Research reveals a mechanism of acquired resistance to immunotherapy in lung cancer


A multidisciplinary team has identified genetic alterations that occur during immunotherapy and underlie treatment resistance in lung cancer.

The study, titled "Impaired HLA Class I Antigen Processing and Presentation as a Mechanism of Acquired Resistance to Immune Checkpoint Inhibitors in Lung Cancer," is published first 12 Oct. 2017 in the journal Cancer Discovery.

Immunotherapy presents a new treatment option for cancer patients, particularly for those who do not respond to targeted therapy. In addition, immunotherapy generally results in fewer side effects than chemotherapy does. Many immunotherapy drugs target immune checkpoints to enhance the immunity against cancer cells -- these drugs are called immune checkpoint inhibitors. For example, pembrolizumab, a humanized antibody against the checkpoint protein PD-1, was approved by the FDA for metastatic non-small cell lung cancer (NSCLC). Currently, pembrolizumab is also used treat certain other cancers.

However, for various types of treatments including immunotherapy, resistance is the biggest challenge. Some cancer patients have primary resistance, meaning that they do not respond to treatment initially. Besides, most patients eventually develop acquired resistance after an initial response to treatment.

For this study, Dr. Katerina Politi, associate professor at Yale University, and colleagues investigated acquired resistance. They collected tissue samples from NSCLC patients before they received immune checkpoint inhibitors and after their tumors became resistant to the treatment. Combining genetic analysis with other methods, they identified a mutation in the B2M protein in one patient.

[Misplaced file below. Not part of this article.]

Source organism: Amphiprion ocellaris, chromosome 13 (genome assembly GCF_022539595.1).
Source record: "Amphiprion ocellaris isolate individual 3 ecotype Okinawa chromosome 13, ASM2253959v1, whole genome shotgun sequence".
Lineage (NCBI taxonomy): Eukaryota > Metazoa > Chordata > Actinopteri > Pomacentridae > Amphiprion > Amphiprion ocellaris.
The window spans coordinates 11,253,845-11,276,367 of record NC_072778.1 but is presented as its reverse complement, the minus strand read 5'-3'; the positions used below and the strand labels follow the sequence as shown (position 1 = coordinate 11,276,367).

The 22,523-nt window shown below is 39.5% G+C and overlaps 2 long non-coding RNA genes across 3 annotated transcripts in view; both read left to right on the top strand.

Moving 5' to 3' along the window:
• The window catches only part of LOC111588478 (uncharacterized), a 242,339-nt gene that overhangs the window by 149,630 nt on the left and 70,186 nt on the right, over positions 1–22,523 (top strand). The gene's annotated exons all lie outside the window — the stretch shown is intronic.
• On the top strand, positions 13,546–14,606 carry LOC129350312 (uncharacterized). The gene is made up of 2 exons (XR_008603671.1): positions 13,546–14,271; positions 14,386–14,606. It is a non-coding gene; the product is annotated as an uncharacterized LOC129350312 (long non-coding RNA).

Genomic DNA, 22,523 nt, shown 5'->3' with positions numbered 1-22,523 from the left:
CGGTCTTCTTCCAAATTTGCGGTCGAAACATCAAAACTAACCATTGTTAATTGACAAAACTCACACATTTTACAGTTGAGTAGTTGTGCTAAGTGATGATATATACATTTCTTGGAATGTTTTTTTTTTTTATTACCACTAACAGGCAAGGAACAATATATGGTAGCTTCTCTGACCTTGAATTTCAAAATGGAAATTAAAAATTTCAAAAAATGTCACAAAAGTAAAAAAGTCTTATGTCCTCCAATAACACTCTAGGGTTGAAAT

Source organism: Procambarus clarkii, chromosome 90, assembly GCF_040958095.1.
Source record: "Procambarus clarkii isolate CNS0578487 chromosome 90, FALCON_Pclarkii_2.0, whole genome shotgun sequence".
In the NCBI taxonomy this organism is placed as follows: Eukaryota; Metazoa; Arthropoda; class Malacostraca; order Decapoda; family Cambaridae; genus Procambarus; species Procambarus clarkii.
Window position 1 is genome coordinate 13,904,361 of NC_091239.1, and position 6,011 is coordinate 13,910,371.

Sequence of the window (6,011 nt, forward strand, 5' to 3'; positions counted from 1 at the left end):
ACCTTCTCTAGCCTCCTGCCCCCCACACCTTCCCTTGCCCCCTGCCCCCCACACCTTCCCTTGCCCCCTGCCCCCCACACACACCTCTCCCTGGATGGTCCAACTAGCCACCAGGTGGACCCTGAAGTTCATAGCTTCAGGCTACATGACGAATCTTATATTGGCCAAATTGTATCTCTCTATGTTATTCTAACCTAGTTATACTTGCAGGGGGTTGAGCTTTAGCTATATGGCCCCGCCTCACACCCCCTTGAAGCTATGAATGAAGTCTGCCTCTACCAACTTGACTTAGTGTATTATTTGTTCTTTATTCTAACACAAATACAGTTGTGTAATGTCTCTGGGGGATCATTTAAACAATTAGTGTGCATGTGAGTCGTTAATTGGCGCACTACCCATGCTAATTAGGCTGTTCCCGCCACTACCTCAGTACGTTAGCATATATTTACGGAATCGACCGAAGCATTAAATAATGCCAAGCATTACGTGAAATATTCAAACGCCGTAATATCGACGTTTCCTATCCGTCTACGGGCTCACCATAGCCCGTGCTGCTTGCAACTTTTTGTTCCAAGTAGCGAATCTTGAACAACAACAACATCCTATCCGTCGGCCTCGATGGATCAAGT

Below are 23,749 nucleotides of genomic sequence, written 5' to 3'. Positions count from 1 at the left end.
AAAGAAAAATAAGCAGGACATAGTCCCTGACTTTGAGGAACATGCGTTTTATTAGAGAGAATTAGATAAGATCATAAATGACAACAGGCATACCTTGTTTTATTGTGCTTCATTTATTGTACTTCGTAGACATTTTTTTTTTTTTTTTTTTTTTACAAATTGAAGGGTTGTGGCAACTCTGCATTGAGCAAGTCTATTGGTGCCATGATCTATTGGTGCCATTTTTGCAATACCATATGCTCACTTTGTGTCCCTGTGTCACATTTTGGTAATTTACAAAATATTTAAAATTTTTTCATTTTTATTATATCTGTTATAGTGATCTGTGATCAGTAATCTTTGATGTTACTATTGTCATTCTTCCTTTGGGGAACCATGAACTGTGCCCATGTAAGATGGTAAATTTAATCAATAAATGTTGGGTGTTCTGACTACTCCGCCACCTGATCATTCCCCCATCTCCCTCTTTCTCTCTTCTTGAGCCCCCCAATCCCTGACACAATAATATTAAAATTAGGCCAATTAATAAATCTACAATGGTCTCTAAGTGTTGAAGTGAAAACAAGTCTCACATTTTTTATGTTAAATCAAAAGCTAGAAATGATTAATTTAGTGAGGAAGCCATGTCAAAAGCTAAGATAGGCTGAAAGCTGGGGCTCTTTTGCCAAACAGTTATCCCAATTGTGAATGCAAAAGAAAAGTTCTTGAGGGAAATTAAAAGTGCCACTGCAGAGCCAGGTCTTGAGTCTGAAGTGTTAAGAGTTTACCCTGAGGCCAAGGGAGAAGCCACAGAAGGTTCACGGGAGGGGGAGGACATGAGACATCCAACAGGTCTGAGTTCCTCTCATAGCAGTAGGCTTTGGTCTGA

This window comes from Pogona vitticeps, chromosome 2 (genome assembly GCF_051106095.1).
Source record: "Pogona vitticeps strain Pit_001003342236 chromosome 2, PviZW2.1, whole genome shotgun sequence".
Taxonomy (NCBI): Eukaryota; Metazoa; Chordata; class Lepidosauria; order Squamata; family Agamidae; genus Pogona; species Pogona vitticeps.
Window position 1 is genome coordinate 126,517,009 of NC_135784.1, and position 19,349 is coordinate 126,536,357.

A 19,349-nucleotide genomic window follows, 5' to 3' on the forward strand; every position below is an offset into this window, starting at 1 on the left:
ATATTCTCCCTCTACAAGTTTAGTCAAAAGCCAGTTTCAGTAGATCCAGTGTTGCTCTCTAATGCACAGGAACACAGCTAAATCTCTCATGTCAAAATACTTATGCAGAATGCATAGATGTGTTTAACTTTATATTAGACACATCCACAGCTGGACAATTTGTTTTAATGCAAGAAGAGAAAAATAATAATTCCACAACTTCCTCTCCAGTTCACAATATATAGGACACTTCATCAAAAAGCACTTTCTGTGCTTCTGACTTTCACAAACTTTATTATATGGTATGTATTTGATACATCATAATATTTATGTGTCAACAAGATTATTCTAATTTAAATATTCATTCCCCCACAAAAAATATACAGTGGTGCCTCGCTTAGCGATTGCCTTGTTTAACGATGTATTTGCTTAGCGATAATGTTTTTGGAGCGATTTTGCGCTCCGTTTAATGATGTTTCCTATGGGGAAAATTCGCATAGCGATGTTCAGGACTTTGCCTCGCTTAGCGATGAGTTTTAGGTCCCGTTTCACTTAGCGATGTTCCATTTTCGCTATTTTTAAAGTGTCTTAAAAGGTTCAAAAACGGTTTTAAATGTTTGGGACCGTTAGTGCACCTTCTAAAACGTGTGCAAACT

In the next step, the researchers carried out a series of experiments in patient-derived xenografts and in a mouse lung cancer model. The results demonstrated that downregulation of B2M indeed correlates with resistance to immune checkpoint inhibitors in lung cancer.

B2M is a portion of the HLA complex, and is synthesized and shed by many cells, particularly lymphocytes. This protein is proposed as a potential regulator of the immune system. Dr. Politi noted that without B2M, T cells become unable to recognize tumor cells. Therefore, B2M disruption helps lung cancer cells to escape the effect of immunotherapy.

Collectively, these data suggest that genetic mutations in B2M may confer resistance to immune checkpoint inhibitors. The study reveals a mechanism of acquired resistance to immunotherapy in lung cancer and may lead to ways to overcome resistance to immunotherapy.

In addition to researchers from Yale University, researchers from CIMA and Clinica Universidad de Navarra, Rockefeller University, and Harvard Medical School also participated in the study.
 
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